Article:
Federal Direct Loans are available to undergraduate and graduate students. Students must be enrolled at least half time to receive a federal Direct Loan. Federal Direct Loans borrowed while enrolled at another institution may impact a student’s loan eligibility at Walden University. Before any funds are disbursed you must read important disclosure information regarding your student loan(s). The Disclosure Statement provides information about the Direct Subsidized Loan and/or Direct Unsubsidized Loan that Walden University plans to disburse (pay out) by crediting your school account, paying you directly, or both. There is also a Plain Language Disclosure that will explain the terms of your loan(s). Both disclosures are available at www.studentloans.gov. Walden encourages student to keep a copy of all disclosures for their records.
All information submitted for the purpose of securing a federal student loan will be submitted to the National Student Loan Data System (NSLDS) and are accessible by authorized agencies, lenders and institutions. The student loan borrower is responsible for knowing the total amount of federal loans borrowed and can see a summary of their federal loan debt via NSLDS.
On August 2, 2011, Congress passed the Budget Control Act of 2011, which put into place automatic federal budget cuts, known as “sequester”. To find out more information, please visit https://studentaid.ed.gov/sa/about/announcements/sequestration.
Federal Direct Subsidized Loans are need-based loans available only to undergraduate students. The U.S. Department of Education pays the interest on this loan while the student is enrolled at least half time in school. Students typically have a 6-month repayment grace period for all federal loans.
A grace period is a period of time that generally begins on the day after a borrower graduates, leaves school, or drops below half-time enrollment and usually ends six months later. A borrower is not required to make payments during the grace period for both subsidized and unsubsidized loans made under the Direct Loan program.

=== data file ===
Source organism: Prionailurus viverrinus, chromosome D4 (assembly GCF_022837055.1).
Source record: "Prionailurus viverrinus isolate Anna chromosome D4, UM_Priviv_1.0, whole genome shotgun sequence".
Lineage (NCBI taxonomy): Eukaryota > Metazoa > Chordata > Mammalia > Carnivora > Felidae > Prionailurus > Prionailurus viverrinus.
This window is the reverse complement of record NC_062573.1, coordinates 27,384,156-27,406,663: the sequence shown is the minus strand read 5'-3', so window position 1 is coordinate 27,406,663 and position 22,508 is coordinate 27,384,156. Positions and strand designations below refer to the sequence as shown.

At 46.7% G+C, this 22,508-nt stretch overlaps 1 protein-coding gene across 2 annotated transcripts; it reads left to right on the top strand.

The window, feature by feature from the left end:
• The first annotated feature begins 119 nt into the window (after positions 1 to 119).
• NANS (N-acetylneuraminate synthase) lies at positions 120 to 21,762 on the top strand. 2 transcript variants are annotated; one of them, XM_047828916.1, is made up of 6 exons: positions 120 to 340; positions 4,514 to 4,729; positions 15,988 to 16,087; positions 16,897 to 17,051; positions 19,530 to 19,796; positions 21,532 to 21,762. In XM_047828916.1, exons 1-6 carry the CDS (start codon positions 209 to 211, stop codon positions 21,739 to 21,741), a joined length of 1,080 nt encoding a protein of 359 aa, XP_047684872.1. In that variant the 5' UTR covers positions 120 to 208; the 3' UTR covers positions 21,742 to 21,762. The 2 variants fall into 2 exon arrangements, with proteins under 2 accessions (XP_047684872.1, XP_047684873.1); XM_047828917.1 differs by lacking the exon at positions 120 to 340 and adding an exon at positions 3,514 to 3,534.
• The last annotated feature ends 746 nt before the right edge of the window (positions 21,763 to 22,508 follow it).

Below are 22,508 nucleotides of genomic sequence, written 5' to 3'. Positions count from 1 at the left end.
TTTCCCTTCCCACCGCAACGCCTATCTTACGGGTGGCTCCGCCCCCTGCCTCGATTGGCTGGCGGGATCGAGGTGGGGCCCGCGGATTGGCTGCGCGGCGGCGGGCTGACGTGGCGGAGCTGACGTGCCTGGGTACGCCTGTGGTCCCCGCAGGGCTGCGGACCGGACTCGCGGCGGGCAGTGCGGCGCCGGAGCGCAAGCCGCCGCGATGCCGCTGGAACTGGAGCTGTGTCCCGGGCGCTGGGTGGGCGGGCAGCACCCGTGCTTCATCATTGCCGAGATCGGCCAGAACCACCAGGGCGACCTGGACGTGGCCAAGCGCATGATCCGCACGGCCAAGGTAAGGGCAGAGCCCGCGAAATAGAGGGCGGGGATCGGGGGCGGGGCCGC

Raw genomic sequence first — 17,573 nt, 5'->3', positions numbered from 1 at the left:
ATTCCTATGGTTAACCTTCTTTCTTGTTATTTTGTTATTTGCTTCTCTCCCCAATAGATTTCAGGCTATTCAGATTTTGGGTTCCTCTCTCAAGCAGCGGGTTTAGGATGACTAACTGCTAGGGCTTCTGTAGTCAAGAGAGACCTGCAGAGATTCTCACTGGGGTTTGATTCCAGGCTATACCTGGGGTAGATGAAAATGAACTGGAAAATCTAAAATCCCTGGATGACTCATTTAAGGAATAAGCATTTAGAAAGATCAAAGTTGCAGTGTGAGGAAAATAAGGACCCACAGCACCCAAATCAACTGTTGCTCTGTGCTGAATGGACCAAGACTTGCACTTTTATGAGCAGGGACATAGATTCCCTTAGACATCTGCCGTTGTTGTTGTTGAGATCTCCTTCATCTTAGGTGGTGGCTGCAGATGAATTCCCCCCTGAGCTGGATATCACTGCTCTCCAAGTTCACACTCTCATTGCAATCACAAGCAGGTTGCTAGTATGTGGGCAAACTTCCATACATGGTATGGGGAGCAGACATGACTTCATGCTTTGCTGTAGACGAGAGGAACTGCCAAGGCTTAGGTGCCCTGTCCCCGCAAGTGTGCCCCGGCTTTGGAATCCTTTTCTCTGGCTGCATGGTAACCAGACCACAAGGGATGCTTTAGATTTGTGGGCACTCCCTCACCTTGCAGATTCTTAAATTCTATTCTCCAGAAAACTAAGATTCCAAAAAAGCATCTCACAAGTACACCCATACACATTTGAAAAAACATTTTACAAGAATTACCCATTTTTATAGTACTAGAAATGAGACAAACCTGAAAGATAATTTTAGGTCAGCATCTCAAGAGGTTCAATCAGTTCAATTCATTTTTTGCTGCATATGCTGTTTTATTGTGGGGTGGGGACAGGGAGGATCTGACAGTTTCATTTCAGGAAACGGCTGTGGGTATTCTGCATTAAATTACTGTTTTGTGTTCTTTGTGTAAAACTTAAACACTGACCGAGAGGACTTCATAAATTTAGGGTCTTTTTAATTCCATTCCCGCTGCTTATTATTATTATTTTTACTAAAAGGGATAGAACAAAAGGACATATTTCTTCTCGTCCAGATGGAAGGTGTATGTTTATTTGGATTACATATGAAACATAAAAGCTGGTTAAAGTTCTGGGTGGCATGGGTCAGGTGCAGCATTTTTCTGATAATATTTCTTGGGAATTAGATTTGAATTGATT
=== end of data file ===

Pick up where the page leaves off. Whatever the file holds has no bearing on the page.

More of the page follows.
Some federal student loans will accrue interest during the grace period, and if the interest is unpaid, it will be added to the principal balance of the loan when the repayment period begins.
Federal Direct Unsubsidized Loans are available to undergraduate and graduate students and are not need-based. The student pays the accruing interest while enrolled in school, unless the student arranges to postpone the interest payment by checking the appropriate box on the Master Promissory Note or contacting their servicer. If you are unsure, you can determine who your servicer is by going to NSLDS. Students should be careful when choosing this option since it means that the interest will be capitalized (the accrued interest will be added to the principal amount), increasing the amount of the debt.
The interest rates for undergraduate subsidized and unsubsidized Direct Loans disbursed on or after July 1, 2016 through June 30, 2017 are fixed at 3.76%.
The interest rates for undergraduate subsidized and unsubsidized Direct Loans disbursed on or after July 1, 2017 through June 30, 2018 are fixed at 4.45%.
The interest rates for graduate unsubsidized Direct Loans disbursed on or after July 1, 2016 through June 30, 2017 are fixed at 5.31%.
The interest rates for graduate unsubsidized Direct Loans disbursed on or after July 1, 2017 through June 30, 2018 are fixed at 6.00%.
Most federal student loans have loan fees that are a percentage of the total loan amount. The loan fee is deducted from each loan disbursement you receive. Even though this means the money you receive will be less than the amount you actually borrowed, you are still responsible for repaying the entire amount of the borrowed loan.
Direct subsidized and unsubsidized loans first disbursed on or after October 1, 2016 and before October 1, 2017 have a 1.069% loan fee.
Direct subsidized and unsubsidized loans first disbursed on or after October 1, 2017 and before October 1, 2018 have a 1.066% loan fee.
Creditworthiness is not a requirement to obtain a Federal Direct Loan (subsidized or unsubsidized). Under this program, students may borrow up to the maximum annual loan limit every award year (i.e., nine months for quarter-based programs, 12 months for semester-based programs). Loan funds can be used to cover direct education costs, such as tuition, fees and room and board, as well as indirect costs, such as books and other education-related expenses.
Read important federal financial aid changes for 2017-2018.